Decide on the design or placement of your plants. Keep in mind the needs of the plants such as water and light as well as the mature size of the plants.
Prepare the soil:
California natives are adapted to native soil (including clay soil) and do not necessarily require soil prep at all. If you see fit, you can aerate your planting area with a shovel or trowel. If you want to go a step further, top dress your soil with a 1/2” to 1” layer of compost.
If you intend on planting into sandy/gravely soil, you will want to add a top soil mix (NOT potting mix). Local recommended providers of top soil mix in Richmond are Acapulco Rock & Soil and American Soil & Stone.
Using a trowel, dig a hole slightly bigger than the size of the pot the plant is in. Be sure to contain the soil that you removed in a neat pile—you will need it again for planting. The goal is to have the plants roots grow into the native soil during the rainy season.
Remove plant from container:
Turn the plant upside down; hold the stem of the plant between two fingers, cupping the base of the plant.
Tap the edge of the tube on some hard surface and the plant should slide right out.
Planting into the hole:
First loosen up the root ball by gently “teasing” the roots loose—this will prepare them to spread.
Consider cutting the tips of the roots with a sharp pair of scissors to stimulate new growth.
Before planting, water your hole. Then, carefully place the plant into the hole, slightly higher than the surrounding soil, then backfill the hole with soil. It is not necessary to add any amendments or fertilizer; California native plants are adapted to native soil. Adding fertilizer is a bit like too much sugar for a child.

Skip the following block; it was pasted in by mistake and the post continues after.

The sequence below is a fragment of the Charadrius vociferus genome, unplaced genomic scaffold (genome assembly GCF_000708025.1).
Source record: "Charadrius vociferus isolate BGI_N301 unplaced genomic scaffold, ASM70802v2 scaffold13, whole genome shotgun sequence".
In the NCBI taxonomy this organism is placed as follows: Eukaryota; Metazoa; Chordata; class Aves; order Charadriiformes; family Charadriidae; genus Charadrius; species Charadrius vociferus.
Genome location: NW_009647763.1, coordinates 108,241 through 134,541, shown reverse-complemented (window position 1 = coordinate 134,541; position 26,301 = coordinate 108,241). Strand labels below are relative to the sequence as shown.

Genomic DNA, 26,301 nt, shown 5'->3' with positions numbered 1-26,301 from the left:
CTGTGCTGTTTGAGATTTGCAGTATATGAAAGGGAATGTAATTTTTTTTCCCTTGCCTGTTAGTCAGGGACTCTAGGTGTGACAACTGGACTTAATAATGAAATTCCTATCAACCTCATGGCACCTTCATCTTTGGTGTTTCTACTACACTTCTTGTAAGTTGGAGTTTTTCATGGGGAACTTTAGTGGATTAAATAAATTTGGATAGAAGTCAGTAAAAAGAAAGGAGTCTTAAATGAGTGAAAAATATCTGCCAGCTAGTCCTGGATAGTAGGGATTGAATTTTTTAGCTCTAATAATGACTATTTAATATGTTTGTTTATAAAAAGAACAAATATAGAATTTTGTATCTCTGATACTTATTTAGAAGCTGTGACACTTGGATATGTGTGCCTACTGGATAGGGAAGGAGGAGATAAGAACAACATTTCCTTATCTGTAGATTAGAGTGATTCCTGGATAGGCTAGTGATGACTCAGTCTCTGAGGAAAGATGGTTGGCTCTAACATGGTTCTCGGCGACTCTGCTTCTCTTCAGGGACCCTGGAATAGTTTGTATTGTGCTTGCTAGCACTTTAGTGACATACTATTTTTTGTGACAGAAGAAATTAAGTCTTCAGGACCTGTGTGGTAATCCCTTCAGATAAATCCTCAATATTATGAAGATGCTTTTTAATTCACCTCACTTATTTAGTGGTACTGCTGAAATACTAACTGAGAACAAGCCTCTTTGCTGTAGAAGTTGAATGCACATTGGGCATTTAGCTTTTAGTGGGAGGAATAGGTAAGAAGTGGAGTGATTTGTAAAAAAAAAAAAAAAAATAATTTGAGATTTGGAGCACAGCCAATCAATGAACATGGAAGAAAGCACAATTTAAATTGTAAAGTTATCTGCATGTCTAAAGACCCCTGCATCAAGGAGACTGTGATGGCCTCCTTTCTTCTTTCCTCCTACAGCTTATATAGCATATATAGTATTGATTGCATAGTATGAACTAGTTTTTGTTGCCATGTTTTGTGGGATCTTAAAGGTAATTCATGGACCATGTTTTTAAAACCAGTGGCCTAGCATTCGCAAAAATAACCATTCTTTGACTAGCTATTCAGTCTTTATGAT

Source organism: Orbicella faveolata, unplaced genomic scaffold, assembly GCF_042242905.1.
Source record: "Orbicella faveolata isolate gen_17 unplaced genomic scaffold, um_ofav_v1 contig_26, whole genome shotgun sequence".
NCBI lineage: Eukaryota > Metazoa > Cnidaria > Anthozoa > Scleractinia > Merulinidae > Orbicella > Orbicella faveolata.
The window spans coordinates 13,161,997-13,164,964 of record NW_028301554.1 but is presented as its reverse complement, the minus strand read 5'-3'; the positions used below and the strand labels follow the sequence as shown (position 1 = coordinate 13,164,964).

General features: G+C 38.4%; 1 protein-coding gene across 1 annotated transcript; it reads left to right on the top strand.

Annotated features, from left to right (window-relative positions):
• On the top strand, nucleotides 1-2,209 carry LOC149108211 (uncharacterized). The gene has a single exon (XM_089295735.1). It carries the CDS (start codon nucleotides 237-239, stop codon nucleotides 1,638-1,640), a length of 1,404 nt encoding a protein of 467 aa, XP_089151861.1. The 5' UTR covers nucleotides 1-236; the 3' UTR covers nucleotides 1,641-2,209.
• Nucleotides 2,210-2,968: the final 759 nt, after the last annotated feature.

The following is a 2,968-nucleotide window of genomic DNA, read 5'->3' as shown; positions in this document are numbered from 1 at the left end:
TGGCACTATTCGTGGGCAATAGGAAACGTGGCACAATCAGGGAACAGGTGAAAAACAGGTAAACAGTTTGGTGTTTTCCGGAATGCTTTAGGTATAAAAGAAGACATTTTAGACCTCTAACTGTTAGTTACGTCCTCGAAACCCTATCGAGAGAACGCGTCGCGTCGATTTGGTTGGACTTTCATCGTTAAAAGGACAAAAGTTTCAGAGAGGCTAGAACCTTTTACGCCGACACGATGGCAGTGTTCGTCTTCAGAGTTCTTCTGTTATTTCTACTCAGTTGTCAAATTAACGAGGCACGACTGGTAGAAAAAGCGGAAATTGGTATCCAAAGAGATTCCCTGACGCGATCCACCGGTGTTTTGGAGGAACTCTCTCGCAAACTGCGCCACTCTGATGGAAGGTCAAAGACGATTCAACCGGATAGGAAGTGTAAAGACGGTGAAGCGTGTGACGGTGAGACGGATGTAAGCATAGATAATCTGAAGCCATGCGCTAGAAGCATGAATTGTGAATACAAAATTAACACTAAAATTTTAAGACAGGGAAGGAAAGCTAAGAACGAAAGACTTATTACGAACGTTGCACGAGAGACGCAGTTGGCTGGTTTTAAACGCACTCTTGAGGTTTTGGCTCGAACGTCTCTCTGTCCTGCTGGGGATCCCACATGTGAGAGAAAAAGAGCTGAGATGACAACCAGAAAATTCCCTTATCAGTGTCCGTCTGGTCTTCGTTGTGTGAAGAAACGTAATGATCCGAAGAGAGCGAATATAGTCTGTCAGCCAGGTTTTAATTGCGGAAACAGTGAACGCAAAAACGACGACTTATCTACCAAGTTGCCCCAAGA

Water your plant in deeply. Your newly planted plants will need to be watered deeply, but infrequently until they become established. The first year check the soil down about an inch or two, once a week. If the soil is dry, water it. The second and third years, water if needed, during the months of November through April, and try to abstain from watering in the summer. If the plant originates from an area with similar rainfall patterns to your garden, you don’t need to water extra; if the plant originates from an area of higher elevation, you may need to water extra. For example, if you plant a redwood in Barstow, it will need extra water. If you plant a cactus in Eureka, it won’t need extra water.
Mulch can help keep away weeds, keep the soil moist longer and keep the roots cooler. Place mulch on top of the soil around the plant in a one to four-foot diameter circle. Keep the mulch away from the base of the plant as it could cause the crown if the plant to rot.
If you cannot plant immediately, be sure to check your new native plants daily to be sure the soil in the pot is moist and keep them in the shade. Potted plants can dry out quickly. Please try to plant within a week.